Kanye West’s 10th album, Donda, has been delayed more often than the new James Bond movie. Arriving after several self-imposed deadlines were blown through by the rapper, it confirms that West has once and for all surrendered his licence to chill. Donda is an intense, often overwrought affair, brimming with heart-on-sleeve diatribes from West and with grooves that go off like monster trucks rumbling around a stadium.
Stadiums are, as it happens, arguably the best environment in which to experience the LP. Kanye has been holding mass listening parties at open air venues in American (allegedly making up to $12 million in ticket sales on the way).
These events have seen 44-year-old former US Presidential candidate present the record as a work in progress (he even temporarily relocated to an amphitheatre in Atlanta in order to tweak it). And he treated fans to gimmicks such as a full scale recreation of the Chicago house belonging to his late mother (after whom Donda is named) and a baffling appearance by the recently-cancelled Marilyn Manson.
Those are the sort of epic, ego-powered flourishes with which Kanye has become synonymous and to which he remains committed since becoming a born-again Christian. Epic and ego-powered also sums up Donda itself – it’s a tour de force presented without irony or self-awareness and which often seems driven by nothing other than Kanye’s insatiable appetite for narcissistic brooding. It feels as if we’re all in the cheap seats, gazing down at Kanye’s navel as night descends and our bums go numb.
As an unspooling piece of conceptual art it’s fascinating. As pop, though, it is a thoroughly mixed bag. Kanye has actually become a more supple rapper as he has left behind his hit-making days (his landmark release My Beautiful Dark Twisted Fantasy is now 11 years old).
And he is in full rhapsodic flow on Donda as, over a soul-sucking 27 tracks, he variously discusses his faith (it feels as if Donda contains more Jesus references than the New Testament). Other subjects include the collapse of his marriage to Kim Kardashian (who popped up wearing a symbolic wedding gown at the listening party last week in Chicago) and his late mother.
It is stacked with guests, too – though there is no space for Cleveland Ohio rapper DaBaby (widely scorned for expressing homophobic opinions earlier in the summer). Kanye had previously included a line from the rhymer on the song Jail. DaBaby, real name Jonathan Kirk, also popped up alongside Manson at the Chicago party.
But in the hours before Donda’s launch, Kanye claimed Kirk’s manager had delayed Donda by refusing to clear his client’s verse. The album was released with an older recording of the song featuring rapper-mogul Jay-Z, with whom Kanye collaborated on 2011’s Watch The Throne album before a subsequent falling out; shortly afterwards Jail Part 2, with DaBaby’s verse intact, appeared on the track list. Additional guests include Young Thug, Kid Cudi and Ariana Grande, though most of these cameos are in the form of extended snippets. Nobody comes across as keen to outstay their time on Planet Kanye.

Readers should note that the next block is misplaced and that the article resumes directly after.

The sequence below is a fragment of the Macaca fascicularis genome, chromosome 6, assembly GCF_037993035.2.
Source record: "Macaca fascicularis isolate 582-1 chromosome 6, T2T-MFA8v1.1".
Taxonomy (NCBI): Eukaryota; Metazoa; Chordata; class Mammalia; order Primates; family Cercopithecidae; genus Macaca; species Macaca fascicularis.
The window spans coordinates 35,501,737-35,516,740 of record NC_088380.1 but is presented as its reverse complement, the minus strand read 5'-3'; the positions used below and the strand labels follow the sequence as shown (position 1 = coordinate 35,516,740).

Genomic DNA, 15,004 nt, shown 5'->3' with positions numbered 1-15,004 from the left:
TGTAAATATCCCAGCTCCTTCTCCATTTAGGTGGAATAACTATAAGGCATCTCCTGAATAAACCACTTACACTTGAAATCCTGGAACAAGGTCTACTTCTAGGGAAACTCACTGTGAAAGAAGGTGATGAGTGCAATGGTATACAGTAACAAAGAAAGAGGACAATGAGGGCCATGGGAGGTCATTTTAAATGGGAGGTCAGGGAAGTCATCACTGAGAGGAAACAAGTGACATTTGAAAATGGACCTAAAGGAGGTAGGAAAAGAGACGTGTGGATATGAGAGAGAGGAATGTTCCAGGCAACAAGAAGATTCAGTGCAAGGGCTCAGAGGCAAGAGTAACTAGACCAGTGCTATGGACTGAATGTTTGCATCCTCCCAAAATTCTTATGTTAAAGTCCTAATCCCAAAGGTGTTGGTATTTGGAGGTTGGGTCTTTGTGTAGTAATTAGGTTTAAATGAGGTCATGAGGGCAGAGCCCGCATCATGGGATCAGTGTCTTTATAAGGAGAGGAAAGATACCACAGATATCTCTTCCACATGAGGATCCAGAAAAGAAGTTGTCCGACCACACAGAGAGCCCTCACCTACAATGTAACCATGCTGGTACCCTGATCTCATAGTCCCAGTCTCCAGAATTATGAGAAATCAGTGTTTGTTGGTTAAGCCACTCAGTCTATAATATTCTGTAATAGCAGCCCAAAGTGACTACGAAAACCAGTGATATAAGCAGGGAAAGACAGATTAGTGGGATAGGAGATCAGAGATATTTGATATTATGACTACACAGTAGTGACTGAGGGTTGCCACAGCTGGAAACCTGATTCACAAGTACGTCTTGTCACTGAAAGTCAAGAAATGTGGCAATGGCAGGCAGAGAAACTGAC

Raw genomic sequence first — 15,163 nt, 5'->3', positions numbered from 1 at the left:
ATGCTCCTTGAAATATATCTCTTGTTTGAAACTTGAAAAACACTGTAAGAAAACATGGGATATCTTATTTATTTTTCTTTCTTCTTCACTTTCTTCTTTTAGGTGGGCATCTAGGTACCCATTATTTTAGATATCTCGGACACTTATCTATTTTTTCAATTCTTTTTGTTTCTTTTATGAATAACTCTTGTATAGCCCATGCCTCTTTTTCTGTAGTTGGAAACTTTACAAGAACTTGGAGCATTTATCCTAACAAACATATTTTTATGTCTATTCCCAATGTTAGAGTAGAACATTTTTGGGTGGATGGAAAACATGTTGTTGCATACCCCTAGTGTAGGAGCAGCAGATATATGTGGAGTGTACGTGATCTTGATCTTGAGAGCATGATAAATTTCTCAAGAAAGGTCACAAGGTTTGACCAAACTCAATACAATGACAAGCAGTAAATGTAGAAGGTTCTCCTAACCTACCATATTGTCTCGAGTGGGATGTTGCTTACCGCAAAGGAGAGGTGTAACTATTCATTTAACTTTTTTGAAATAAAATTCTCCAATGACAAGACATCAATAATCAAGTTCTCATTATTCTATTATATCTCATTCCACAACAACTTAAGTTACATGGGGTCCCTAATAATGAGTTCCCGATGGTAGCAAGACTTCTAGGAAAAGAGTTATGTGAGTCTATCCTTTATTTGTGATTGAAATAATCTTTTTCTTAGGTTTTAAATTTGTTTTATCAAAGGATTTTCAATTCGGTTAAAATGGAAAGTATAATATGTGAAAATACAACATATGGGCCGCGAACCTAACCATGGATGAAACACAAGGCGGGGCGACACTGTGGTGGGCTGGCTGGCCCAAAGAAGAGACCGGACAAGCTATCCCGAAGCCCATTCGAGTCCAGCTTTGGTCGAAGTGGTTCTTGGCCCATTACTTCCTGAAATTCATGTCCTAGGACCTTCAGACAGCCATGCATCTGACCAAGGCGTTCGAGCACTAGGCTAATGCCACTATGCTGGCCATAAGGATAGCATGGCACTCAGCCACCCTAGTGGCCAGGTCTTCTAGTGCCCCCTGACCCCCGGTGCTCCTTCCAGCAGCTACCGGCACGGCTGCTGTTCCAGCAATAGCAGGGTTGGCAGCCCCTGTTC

Jail is typical of Donda. It is maximalist hip hop, full of gleaming, swooping grooves and several kitchen sinks worth of production (alongside West, more than 10 producers and writers receive credits).
That “more is more” sensibility continues across all 148 minutes and 49 seconds. A falsetto-fuelled chorus on Hurricane confirms the arrival of Super Bowl headliner The Weeknd. And West takes a bombastic swing at his detractors on Junya: “why can’t losers ever lose in peace.. Better find God before you find me.”
Kim Kardashian is the centre of attention on Believe What I Say. One of Donda’s poppiest moments, it harks back to West’s Daft Punk-sampling hit Stronger before concluding with a bitter spoken-word outro. “When you said you wanted to leave,” goes a line clearly directed at Kardashian. “I told you I loved you… which you didn’t believe.”
West’s mother, who passed away in 2007, aged just 58, is another recurring presence. She is sampled on the title track delivering an impassioned speech on the subject of her son’s genius. And then in jumps Ariana Grande to sing, “for thine is the kingdom, the power and the glory.”
Politics is largely kept in the background. However, on Jesus Lord there is a speech by Larry Hoover Jr, whose father, Larry Hoover, is serving six life sentences of this involvement with Chicago gang, the Gangster Disciples. West has campaigned for his sentence to be commuted and is said to have raised the issue with Donald Trump when he met the President at the Oval Office (before turning on Trump to himself run for President).
West put religion front and centre of his previous long-player, 2019’s Jesus Is King. Faith is likewise woven throughout Donda – and he abides by his pledge not to pepper his rhymes with expletives. Nonetheless, the new album lacks the happy-clappy born again quality that, with Jesus Is King, sent some hop hip fans screaming for the hills.
Many Kanye fans are resigned to the fact he is in artist in an irreversible tailspin. These disillusioned devotees are likely to be more intrigued than thrilled by Donda. It is a strange, overwrought record. Listening to it demands you step inside West’s head and see the world from his perspective.
He is, it is true, a singular talent and his inner monologues crackle with an undeniable dark alchemy. And yet, like a sermon that goes on too long, Kanye’s stream-of-conscience observations on Jesus, Kim Kardashian and the importance of being Kanye suffer for an absence of breathing space. Full of sound and fury it may be – but West’s latest ultimately lacks direction.